The sun has barely even begun its rise from the inky depths of yesterday’s night but the streets are already whirling to the rhythms of the next day. It’s a constant race to catch one’s own tail – frenetic, urgent, relentless, familiar. The diurnal cycles that once called out to the masses the prescribed tasks at the prescribed times; it now fall on deaf ears, and eyes blinded to morning’s pageant of pinks, oranges and midnight blues by neon and fluorescent. To whom the call is audible, they turn to face it, twice daily, humbled by its authority, exalted by its majesty.
The islands that comprise the Indonesian Archipelago have the unique quality of being able to put together the best dawn and dusk displays. And it’s not even due to something so ominous as toxic particles in the air reflecting the most seductive of ruby reds. The air in the Southern Sulawesi capital of Makassar is clean and fresh; the paint brush strokes of vermillion, and all tones of atomic tangerine. The best spots for catching both sunrise and sunset is at Pantai Losari (Map at the end of article) which, is located at the Western end of the city. It is an especially pleasant excursion in the evenings as the whole stretch of boardwalk (now laid out in concrete) is lined with warungs and food stalls, where grilled seafood can be had on the cheap with a pint of Bintang.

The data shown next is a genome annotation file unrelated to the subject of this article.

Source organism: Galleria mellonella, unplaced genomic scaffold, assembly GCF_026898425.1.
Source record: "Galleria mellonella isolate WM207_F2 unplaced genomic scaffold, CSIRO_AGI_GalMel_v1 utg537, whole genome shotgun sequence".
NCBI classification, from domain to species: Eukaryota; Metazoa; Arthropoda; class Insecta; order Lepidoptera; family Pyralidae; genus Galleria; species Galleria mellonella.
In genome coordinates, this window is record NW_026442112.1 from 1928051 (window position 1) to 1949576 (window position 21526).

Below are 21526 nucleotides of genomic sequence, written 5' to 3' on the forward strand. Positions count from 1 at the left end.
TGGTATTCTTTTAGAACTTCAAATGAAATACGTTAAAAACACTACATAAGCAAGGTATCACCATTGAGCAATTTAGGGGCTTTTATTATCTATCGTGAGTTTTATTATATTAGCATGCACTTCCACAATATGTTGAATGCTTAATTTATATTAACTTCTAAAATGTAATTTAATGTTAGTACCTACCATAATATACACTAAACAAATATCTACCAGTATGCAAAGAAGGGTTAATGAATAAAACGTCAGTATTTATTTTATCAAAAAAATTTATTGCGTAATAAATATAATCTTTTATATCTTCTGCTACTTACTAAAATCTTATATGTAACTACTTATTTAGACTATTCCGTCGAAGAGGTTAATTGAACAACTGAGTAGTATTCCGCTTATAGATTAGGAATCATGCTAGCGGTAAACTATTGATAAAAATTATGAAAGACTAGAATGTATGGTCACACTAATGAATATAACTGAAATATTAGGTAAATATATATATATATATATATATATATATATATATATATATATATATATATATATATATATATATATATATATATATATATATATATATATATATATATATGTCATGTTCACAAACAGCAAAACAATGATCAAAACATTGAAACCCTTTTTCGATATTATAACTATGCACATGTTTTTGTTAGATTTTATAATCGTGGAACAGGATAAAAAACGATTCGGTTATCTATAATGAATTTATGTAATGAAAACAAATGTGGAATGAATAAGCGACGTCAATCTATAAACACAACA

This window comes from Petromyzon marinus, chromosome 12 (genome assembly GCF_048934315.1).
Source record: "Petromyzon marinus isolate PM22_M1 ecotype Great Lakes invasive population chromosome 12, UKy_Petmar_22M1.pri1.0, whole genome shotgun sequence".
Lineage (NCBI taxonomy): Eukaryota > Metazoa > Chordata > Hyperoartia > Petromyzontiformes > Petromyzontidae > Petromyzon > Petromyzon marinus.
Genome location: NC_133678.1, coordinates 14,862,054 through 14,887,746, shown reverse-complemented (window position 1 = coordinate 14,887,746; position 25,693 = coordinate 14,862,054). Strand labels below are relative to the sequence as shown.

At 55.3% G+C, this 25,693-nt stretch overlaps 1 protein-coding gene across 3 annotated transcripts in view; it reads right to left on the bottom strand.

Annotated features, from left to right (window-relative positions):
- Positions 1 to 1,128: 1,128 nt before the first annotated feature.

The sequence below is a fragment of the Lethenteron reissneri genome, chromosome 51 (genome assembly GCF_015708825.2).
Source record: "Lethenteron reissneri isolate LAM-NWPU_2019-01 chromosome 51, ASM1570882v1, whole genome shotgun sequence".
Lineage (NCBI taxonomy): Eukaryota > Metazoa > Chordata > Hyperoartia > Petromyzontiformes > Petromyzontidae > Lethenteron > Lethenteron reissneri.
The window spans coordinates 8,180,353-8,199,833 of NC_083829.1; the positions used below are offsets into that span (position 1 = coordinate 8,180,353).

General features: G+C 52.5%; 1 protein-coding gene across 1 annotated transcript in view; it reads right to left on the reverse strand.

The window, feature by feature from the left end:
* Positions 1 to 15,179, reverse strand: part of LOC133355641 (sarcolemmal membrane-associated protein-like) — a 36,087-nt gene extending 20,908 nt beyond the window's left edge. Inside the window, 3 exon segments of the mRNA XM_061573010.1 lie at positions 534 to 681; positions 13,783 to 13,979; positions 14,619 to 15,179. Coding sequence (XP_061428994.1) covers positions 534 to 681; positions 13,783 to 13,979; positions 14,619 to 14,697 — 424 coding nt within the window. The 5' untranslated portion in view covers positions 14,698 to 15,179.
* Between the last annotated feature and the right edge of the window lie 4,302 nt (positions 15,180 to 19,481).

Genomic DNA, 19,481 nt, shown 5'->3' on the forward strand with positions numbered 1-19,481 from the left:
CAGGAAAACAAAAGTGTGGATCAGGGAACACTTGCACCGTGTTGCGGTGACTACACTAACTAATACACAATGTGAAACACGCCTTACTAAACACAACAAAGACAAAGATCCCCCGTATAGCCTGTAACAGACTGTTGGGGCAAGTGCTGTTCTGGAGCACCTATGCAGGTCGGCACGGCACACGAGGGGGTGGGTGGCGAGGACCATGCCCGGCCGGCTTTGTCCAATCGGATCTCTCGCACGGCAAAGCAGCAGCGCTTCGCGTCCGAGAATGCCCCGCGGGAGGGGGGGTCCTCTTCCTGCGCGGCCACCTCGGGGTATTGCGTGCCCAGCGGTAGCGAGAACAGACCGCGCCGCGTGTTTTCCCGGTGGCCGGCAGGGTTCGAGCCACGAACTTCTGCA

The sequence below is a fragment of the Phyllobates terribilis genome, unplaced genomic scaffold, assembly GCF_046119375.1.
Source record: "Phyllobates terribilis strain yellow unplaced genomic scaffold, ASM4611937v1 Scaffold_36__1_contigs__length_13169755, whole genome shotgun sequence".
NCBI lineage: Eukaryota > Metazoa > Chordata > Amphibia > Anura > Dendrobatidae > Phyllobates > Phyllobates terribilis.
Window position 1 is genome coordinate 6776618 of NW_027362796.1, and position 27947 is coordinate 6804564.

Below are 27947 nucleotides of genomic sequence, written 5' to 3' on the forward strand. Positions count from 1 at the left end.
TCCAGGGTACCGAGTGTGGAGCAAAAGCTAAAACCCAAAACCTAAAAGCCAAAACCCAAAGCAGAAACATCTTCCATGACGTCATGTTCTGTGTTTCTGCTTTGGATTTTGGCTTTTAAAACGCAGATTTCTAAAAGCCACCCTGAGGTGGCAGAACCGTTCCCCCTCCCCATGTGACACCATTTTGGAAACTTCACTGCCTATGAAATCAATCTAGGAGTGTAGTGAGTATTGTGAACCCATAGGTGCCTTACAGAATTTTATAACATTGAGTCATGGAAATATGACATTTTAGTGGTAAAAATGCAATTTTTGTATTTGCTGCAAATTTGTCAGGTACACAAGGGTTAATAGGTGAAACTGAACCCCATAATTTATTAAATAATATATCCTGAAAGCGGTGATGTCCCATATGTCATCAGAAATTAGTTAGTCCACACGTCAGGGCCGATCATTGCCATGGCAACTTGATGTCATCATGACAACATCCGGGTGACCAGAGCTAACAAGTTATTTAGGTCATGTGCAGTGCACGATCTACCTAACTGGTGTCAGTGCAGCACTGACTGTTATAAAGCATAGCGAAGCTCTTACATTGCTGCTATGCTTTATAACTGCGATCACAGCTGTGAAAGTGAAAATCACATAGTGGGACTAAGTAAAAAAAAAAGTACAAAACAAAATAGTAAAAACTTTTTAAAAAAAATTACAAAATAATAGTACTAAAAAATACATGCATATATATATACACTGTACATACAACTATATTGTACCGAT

Further up along the coast (Map at the end of article), there is another spot from which to view the setting sun. Approximately at the same level as the Aston Hotel but alongthe water’s edge is a jetty where small craft bring passengers to and from the islands. It’s called the Dermaga Kayu Bangkoa. It’s a constant kaleidoscope of colours from the constant stream of people and the goods that are being loaded and offloaded from the watercraft. The approach to this picturesque wooden jetty is shaded by the branches and vines of large banyan trees. During the golden hours, shining lances of light pierce through the canopy and light the way towards the waters. Traditional houses along the edge form distinctive silhouettes, it’s black papercut architecture letting slip the geography of its heritage.
An hour or two, at the jetty, watching the world go by, accompanied by a cacophony of sounds that run the spectrum from thumping boat engines, shouted conversations and youths playing on the guitar, is absolutely magical. Just as magical as the swirls and whirls of the crimson cast on the stage before us.
- Makassar is the capital of South Sulawesi
- Numerous daily flights are available from Jakarta ( 2hrs 30 mins)
- There are 3 flights per week from Singapore on Silkair ( 2hrs 55 mins)